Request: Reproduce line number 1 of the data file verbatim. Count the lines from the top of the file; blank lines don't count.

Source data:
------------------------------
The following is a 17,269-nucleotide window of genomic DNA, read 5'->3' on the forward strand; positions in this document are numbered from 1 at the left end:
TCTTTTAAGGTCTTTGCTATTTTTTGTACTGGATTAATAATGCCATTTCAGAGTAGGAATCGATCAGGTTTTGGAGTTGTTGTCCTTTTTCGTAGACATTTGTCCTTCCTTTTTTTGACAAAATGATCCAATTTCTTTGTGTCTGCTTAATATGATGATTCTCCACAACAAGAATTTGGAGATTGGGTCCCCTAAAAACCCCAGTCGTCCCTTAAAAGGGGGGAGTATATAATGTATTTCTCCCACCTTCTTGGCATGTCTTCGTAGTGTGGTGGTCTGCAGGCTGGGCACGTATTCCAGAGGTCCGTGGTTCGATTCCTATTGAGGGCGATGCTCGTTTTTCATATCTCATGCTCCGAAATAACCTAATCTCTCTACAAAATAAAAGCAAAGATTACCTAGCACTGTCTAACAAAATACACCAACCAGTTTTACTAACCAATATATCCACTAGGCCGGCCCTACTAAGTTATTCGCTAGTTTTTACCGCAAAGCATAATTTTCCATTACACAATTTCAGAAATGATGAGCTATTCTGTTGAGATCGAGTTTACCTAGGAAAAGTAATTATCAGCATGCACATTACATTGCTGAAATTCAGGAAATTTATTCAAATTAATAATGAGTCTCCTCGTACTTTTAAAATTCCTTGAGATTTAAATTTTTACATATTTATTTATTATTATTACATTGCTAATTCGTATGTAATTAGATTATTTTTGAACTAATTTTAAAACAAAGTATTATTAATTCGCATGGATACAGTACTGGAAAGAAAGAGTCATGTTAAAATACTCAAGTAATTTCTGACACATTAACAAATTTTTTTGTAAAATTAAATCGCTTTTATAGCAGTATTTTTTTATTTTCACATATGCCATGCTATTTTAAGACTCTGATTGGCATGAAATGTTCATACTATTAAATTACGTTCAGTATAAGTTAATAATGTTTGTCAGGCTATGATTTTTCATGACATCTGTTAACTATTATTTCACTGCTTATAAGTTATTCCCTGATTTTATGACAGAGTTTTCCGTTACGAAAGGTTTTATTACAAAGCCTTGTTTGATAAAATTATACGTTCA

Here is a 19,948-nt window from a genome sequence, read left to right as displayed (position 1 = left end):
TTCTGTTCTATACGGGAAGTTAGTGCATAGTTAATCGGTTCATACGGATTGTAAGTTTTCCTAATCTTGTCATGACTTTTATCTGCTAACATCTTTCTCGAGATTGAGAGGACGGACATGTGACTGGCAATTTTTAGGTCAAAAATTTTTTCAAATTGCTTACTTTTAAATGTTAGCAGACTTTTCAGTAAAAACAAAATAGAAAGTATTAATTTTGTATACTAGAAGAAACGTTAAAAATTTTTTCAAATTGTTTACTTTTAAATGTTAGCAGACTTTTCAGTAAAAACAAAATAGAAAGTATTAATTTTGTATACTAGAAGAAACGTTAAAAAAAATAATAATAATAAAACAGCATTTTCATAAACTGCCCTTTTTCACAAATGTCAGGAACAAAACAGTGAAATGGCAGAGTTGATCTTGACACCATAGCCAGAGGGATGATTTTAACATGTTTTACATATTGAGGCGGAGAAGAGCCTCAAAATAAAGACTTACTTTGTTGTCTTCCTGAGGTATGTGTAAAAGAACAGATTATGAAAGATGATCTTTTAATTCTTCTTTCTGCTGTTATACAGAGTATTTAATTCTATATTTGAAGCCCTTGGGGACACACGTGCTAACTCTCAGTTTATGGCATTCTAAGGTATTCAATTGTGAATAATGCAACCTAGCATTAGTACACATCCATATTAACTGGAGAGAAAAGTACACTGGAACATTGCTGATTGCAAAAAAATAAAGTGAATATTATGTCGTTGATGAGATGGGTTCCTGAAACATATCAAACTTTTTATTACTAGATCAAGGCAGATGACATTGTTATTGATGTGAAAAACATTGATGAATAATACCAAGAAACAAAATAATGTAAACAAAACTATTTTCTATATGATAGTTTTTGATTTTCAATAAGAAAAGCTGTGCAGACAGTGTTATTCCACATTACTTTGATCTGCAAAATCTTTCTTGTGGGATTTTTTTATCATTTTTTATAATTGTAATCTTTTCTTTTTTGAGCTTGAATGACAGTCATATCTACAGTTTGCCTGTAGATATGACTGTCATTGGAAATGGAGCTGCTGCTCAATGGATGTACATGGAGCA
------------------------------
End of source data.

The following is a 17,269-nucleotide window of genomic DNA, read 5'->3' on the forward strand; positions in this document are numbered from 1 at the left end: